wharfhouse

Registered Member
  • Content Count

    5
  • Joined

  • Last visited

Community Reputation

0 Neutral

About wharfhouse

  • Rank
    New Member

Profile Information

  • First Name
    Phil
  • Toyota Model
    Yaris Hybrid
  • Toyota Year
    2019
  • Location
    Berkshire
  1. If halogens we are talking about then the brighter they are the less time they last - oem halogens always last for ages (I've had 8+ years from them in the past) but after market brighter ones in my experience only last a year or two - IMHO that's why oem halogens are not the brightest.
  2. The 56.4mpg is for the current Yaris so next one will be better. Not so much from the battery but other improvements in the drive train. I had a Lexus UX for the day a week ago which has the next 4th gen drive train and although still NiMH battery the hybrid system was noticeably better than my IS 300h 3rd gen drive train. The new Yaris will I believe have this 4th gen drive train.
  3. The new WLTP for the Yaris Hybrid is 56.4 mpg.
  4. To put mpg into context we have just been out in my wife's Yaris Hybrid with me driving (car was new in September and has done less than 1,000 miles) - from stone cold in the wet and dark, two up, lights and wipers on, air con on and heated rear screen on for some of the time we drove 10 miles, stayed an hour at the other end and drove the 10 miles back again. Driving normally to the speed limit on roads that were fairly quiet and a mix of 30mph through villages with stop start through traffic lights and then more open 40mph and some 60mph. The mpg for the round trip on the computer was just short of 55mpg which is what I would have expected for the conditions. A longer journey after everything had warmed up etc. in the same conditions I'm sure would have yielded quite a few more mpg. As for condensation there was some when we got back in the car after stopping for the hour with the cold rain on the glass and warm air in the car but after starting the car again with air con on, heated rear window on and airflow directed to windscreen it was all clear in a couple of minutes. Hope that helps with expectations.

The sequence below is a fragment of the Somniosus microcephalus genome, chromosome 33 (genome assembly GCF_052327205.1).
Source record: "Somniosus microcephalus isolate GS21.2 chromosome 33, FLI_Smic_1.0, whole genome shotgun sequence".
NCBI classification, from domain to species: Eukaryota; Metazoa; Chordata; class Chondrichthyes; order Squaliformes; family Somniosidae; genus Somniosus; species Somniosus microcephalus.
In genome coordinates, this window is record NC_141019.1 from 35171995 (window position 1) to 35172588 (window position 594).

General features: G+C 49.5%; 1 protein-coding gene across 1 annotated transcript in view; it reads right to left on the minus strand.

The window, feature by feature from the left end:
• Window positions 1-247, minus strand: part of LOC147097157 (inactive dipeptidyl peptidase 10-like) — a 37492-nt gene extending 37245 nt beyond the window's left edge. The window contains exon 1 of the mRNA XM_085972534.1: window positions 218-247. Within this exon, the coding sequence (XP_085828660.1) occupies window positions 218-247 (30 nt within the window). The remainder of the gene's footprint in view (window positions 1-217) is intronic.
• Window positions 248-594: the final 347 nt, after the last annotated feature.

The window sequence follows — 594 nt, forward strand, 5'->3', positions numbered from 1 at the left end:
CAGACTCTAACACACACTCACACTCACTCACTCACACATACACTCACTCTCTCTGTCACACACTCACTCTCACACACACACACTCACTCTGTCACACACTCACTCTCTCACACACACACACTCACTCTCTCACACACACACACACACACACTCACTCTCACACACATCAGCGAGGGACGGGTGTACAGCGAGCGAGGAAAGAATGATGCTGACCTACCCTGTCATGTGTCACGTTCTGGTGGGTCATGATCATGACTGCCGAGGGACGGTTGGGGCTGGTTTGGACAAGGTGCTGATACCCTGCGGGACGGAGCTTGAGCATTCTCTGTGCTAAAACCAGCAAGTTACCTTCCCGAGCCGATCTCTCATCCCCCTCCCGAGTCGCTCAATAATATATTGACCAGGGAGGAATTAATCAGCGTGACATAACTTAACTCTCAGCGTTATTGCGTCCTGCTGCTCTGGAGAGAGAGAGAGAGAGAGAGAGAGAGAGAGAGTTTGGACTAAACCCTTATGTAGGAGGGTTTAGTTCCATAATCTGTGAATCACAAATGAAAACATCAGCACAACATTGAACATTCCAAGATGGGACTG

5. Thought I would chip in as I have had a Lexus IS 300h for 3 years (essentially the IS 300h and Yaris have the same powertrain just that the Lexus is a 2.5l engine and bigger electric motor/battery) and my wife bought a new Yaris Hybrid in September. Here are a few things when you move to a Hybrid that I found and my wife (who didn't drive my car) has been discovering - I have also driven her Yaris Hybrid so can add that experience too: 1. New cars take a while to reach best mpg - maybe 10k miles - especially a hybrid as the engine does less work so comparing with a well run in car for mpg can be misleading. 2. Hybrids need a different driving style to get the best out of them - if you Google driving a hybrid and read those that are driving any Toyota or Lexus (which have their own unique drivetrain with the e-cvt - lots of good info from Prius drivers which again is essentially the same as the Yaris powertrain) you will learn a lot from there. 3. I certainly don't do hypermiling as I often have to get to places quickly but I have altered my driving style - biggest one is thinking ahead and minimising sharp braking - so let the car slow on it's own or light braking to allow as much regeneration as possible - when accelerating though do that reasonably briskly letting the engine kick in and then back off (lift off the accelerator) and if everything is up to temperature and speed below about 45 mph the EV mode will come in and then feather the throttle lightly to maintain speed. 4. The throttle and brakes on hybrids are sensitive - to start and get used to the style of driving try Eco mode which makes the throttle less sensitive to inputs until you start to get the feel for when EV mode activates and deactivates. Lightly use the brakes as much as possible - the mechanical brakes don't work until the power meter bottoms out in the regen zone - at lower speeds you can drive for many miles and never use mechanical brakes just regen which is then storing energy for the next time you pick up speed again. 5. Best mpg is usually on open A/B roads - constant speed between 40mph and 60mph - I can see 60mpg in my Lexus and close to 70mpg in the Yaris (that was in the warmer weather). In overall mixed (town/country/motorway) driving 15,000 miles per annum my overall 3 year average in the Lexus is around 48mpg - I would expect the Yaris in the same driving conditions will be low to mid 50's - improving further if the mix of driving is less fast motorway and more urban/A/B road. 6. Journeys on long empty motorways don't really benefit so much from the hybrid - however on my Lexus I will reliably see 50 - 54 mpg in these conditions (making fast progress still) - we haven't tried the Yaris for long motorway runs yet but would expect it to be similar to the Lexus. However, the real gain of the hybrid on motorways is that in stop start traffic and roadworks (so long as you drive smoothly) the mpg will be maintained or even improve whereas on a normal engine car it will start to really drop. 7. Winter/cold weather (plus of course wipers/lights etc.) impacts mpg by about 10% - even more so if you are doing short journeys as the engine has to be working at the beginning of the journey and stay on more simply to reach and maintain its working temperature and heat the cabin. 8. With the Yaris Hybrid you have climate control - more than simply air con - so leave it set to Auto all the time and simply set the temperature - this will ensure the optimum conditions for keeping the temperature (warm or cold) and also keeping condensation down to a minimum - in wet conditions best to keep the air recirculation off (so draw air from the outside). Set to windscreen initially if needed to defrost and clear any early morning misting and then set back to Auto once that has gone. 9. On the speed sign recognition I have found the Yaris pretty good at this - probably around 90% correct - better than earlier versions I had tried a couple of years ago. It does sound like yours has a setting wrong somewhere though. On the energy monitor display it can lag a bit in displaying what is happening - I see this on my Lexus too from time to time. Best not to take too much notice of this - after a while you will get bored of watching it anyway though it is useful at the outset to get an idea of what is happening. 10. Give yourself time to settle into a hybrid driving style and then after 12 months compare your average fuel consumption which will have averaged over hot and cold weather and also your driving technique will have adjusted to make the most of the hybrid powertrain. Above all enjoy the car - the serenity of the electric traction, especially in urban and stop start driving makes it a very relaxing driving experience.